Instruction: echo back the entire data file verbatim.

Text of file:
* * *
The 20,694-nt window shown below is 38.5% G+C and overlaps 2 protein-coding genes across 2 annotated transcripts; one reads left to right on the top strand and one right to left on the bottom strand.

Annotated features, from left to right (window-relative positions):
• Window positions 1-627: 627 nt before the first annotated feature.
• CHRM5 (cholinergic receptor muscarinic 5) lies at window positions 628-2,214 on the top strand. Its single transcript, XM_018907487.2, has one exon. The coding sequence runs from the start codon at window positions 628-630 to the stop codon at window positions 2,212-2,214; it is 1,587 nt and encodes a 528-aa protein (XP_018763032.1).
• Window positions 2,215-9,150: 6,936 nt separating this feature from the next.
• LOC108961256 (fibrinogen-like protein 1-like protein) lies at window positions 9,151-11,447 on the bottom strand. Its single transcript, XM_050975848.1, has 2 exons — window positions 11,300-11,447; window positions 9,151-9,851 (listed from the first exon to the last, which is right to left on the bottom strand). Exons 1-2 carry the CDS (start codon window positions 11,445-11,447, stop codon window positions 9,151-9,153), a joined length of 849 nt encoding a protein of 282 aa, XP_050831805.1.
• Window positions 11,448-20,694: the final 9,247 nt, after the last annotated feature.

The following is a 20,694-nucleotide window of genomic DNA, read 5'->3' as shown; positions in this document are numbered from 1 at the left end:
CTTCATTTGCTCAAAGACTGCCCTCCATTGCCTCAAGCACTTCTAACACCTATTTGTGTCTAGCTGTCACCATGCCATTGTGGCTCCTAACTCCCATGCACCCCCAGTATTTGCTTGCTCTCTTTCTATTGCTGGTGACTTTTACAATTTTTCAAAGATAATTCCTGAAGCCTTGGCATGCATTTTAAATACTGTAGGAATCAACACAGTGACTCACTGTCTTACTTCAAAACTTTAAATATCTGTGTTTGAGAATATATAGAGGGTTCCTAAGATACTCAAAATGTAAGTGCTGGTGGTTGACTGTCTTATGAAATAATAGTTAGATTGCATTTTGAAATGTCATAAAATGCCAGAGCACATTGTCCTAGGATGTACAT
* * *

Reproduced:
The 20,694-nt window shown below is 38.5% G+C and overlaps 2 protein-coding genes across 2 annotated transcripts; one reads left to right on the top strand and one right to left on the bottom strand.

Annotated features, from left to right (window-relative positions):
• Window positions 1-627: 627 nt before the first annotated feature.
• CHRM5 (cholinergic receptor muscarinic 5) lies at window positions 628-2,214 on the top strand. Its single transcript, XM_018907487.2, has one exon. The coding sequence runs from the start codon at window positions 628-630 to the stop codon at window positions 2,212-2,214; it is 1,587 nt and encodes a 528-aa protein (XP_018763032.1).
• Window positions 2,215-9,150: 6,936 nt separating this feature from the next.
• LOC108961256 (fibrinogen-like protein 1-like protein) lies at window positions 9,151-11,447 on the bottom strand. Its single transcript, XM_050975848.1, has 2 exons — window positions 11,300-11,447; window positions 9,151-9,851 (listed from the first exon to the last, which is right to left on the bottom strand). Exons 1-2 carry the CDS (start codon window positions 11,445-11,447, stop codon window positions 9,151-9,153), a joined length of 849 nt encoding a protein of 282 aa, XP_050831805.1.
• Window positions 11,448-20,694: the final 9,247 nt, after the last annotated feature.

The following is a 20,694-nucleotide window of genomic DNA, read 5'->3' as shown; positions in this document are numbered from 1 at the left end:
CTTCATTTGCTCAAAGACTGCCCTCCATTGCCTCAAGCACTTCTAACACCTATTTGTGTCTAGCTGTCACCATGCCATTGTGGCTCCTAACTCCCATGCACCCCCAGTATTTGCTTGCTCTCTTTCTATTGCTGGTGACTTTTACAATTTTTCAAAGATAATTCCTGAAGCCTTGGCATGCATTTTAAATACTGTAGGAATCAACACAGTGACTCACTGTCTTACTTCAAAACTTTAAATATCTGTGTTTGAGAATATATAGAGGGTTCCTAAGATACTCAAAATGTAAGTGCTGGTGGTTGACTGTCTTATGAAATAATAGTTAGATTGCATTTTGAAATGTCATAAAATGCCAGAGCACATTGTCCTAGGATGTACAT